Goldman unveils long-term targets to grow new businesses, revenues

NEW YORK (Reuters) – Goldman Sachs Group Inc (GS.N) on Wednesday set aggressive targets to grow many of its businesses, as the Wall Street powerhouse tries to make meaningful inroads in areas dominated by larger rivals JPMorgan Chase (JPM.N) and Bank of America (BAC.N)

FILE PHOTO: A woman looks at Marcus, a new savings and loans app recently launched by Goldman Sachs in New York, U.S., January 10, 2020. REUTERS/Mike Segar

By setting broad targets and being more transparent, Goldman is making a concerted effort to address grievances of investors who have long complained about the lack of information.

At its first ever investor day presentation, Goldman said it now plans to grow deposit balances at its consumer bank to $125 billion or more over the next five years. Goldman also said it plans to increase consumer loans and card balances to more than $20 billion during the same period.

Goldman also unveiled financial targets and details on its other multi-billion-dollar businesses.

“Patient, methodical, long term approach” is how Goldman Sachs Chief Operating Officer and President John Waldron described the bank’s targets.

“We are planting seeds that will take time to mature and grow,” said Goldman’s Chief Executive Officer David Solomon in an address to investors.

Goldman said it is aiming for a 60% efficiency ratio over the next three years, while it projected an over 13% return on equity (ROE) and over 14% return on tangible equity, which are key measures of profitability. A lower efficiency ratio means a bank is better at managing its costs relative to revenue.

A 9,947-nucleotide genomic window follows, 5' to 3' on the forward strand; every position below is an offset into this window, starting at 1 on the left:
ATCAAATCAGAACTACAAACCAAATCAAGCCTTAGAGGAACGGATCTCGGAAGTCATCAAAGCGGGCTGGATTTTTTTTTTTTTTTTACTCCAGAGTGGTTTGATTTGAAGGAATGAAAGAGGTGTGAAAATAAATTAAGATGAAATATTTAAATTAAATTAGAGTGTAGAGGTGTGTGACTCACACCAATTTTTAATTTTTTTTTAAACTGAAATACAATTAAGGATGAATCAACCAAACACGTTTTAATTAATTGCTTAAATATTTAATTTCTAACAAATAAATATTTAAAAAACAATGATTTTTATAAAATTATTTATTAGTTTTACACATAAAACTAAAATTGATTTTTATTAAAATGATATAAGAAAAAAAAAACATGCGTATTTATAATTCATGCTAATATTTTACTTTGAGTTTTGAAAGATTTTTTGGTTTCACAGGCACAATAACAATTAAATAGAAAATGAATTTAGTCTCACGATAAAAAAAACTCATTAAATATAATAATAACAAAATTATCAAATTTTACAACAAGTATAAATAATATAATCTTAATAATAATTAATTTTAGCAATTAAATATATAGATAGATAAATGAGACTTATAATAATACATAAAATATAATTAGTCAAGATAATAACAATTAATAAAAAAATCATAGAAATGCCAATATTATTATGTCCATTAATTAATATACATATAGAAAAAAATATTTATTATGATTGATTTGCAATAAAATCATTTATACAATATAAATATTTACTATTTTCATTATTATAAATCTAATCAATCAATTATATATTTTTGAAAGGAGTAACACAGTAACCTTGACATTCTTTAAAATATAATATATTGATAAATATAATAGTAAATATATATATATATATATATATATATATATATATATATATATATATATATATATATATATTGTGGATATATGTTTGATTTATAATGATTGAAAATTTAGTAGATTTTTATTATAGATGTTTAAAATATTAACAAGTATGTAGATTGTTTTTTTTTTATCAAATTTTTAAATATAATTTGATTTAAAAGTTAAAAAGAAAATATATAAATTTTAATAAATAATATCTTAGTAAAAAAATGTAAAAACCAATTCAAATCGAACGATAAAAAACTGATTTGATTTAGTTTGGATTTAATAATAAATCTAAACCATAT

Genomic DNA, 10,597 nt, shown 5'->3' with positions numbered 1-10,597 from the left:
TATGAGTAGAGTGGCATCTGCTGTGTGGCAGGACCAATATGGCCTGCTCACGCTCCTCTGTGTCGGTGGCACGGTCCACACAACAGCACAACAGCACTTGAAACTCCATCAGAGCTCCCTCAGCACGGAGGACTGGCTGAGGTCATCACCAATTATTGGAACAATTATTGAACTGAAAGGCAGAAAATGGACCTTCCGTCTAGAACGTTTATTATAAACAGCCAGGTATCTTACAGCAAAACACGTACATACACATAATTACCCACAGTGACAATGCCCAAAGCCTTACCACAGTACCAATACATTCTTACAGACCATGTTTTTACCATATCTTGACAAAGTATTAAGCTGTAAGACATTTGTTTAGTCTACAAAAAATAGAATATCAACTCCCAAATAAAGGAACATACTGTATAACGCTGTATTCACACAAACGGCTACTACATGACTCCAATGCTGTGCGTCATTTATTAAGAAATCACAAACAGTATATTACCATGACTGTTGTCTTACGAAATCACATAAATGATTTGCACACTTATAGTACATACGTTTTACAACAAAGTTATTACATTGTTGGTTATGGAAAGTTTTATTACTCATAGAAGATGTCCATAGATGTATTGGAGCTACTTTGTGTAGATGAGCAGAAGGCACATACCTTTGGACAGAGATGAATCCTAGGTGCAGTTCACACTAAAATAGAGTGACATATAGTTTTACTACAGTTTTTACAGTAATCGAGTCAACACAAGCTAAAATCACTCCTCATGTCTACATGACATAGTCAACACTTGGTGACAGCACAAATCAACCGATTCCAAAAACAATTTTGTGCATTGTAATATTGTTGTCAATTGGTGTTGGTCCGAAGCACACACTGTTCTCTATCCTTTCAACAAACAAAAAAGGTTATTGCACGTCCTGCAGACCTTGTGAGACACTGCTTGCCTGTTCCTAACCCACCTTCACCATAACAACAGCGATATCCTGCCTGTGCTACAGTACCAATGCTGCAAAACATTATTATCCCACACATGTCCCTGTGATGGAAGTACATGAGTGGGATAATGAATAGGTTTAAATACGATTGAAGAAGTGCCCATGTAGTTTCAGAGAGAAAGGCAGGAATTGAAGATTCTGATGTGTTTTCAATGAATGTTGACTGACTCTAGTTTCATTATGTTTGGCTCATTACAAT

In the longer term, Goldman said it was aiming for “mid-teen returns” of newer businesses such as transaction banking and the consumer bank.

Goldman also plans to pull in $1 billion in revenue through lower interest expenses, according to its presentation.

Solomon said that the bank’s third-party alternatives investment business could add $100 billion in net inflows over time.

“We believe investor patience will be important as these targets will likely be (met) towards the end of the three-year period due to the investments in and ramping (up) of … consumer banking and transaction services,” said Glenn Schorr, analyst at Glencore ISI. “And of course, (there is) potential for uncooperative markets along the way.”

Shares of the U.S. bank rose 1.5% to $246.10 in early trade.

The latest projections are being closely watched by analysts and investors who have been eager to hear more about the consumer bank, which consists of Goldman’s online bank Marcus and its credit card with Apple.

Marcus is a central pillar of Solomon’s vision for Goldman Sachs, whose 151-year history has had very little to do with Main Street. Analysts believe it will take at least a decade for the consumer bank to become as substantial as other major businesses.

In the year ended Dec. 31, Goldman’s consumer deposits stood at $60 billion and it issued $7 billion in loans and credit card balances during the fourth quarter.

At the moment, the consumer bank generates just 2.4% of Goldman’s annual revenue, compared to almost 40% of revenue that comes from the bank’s securities division.

Reporting By Elizabeth Dilts Marshall and Matt Scuffham in New York and Anirban Sen in Bangalore; editing by Lauren LaCapra, David Gregorio and Bernard Orr

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